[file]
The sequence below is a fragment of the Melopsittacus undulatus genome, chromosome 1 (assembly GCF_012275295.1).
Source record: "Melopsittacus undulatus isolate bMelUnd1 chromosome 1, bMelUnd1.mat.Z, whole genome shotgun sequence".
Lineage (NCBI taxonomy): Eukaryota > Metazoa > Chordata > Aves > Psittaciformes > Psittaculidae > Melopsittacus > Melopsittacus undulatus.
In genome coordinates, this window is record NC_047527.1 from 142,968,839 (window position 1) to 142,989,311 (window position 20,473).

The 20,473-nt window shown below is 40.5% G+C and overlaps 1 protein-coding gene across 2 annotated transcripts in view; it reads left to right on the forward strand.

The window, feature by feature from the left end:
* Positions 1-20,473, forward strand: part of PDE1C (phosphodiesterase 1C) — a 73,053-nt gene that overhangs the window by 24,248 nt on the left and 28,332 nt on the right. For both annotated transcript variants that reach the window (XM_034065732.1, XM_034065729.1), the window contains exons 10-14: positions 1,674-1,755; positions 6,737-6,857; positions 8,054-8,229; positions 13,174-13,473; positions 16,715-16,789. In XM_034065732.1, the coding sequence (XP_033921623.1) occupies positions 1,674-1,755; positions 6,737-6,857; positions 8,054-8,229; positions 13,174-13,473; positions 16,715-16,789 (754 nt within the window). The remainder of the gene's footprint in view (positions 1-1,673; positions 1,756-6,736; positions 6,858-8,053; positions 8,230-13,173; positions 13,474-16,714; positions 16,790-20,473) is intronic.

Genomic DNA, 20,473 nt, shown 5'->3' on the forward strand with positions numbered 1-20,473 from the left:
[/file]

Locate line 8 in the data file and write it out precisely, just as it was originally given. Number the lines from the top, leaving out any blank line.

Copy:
Genomic DNA, 20,473 nt, shown 5'->3' on the forward strand with positions numbered 1-20,473 from the left: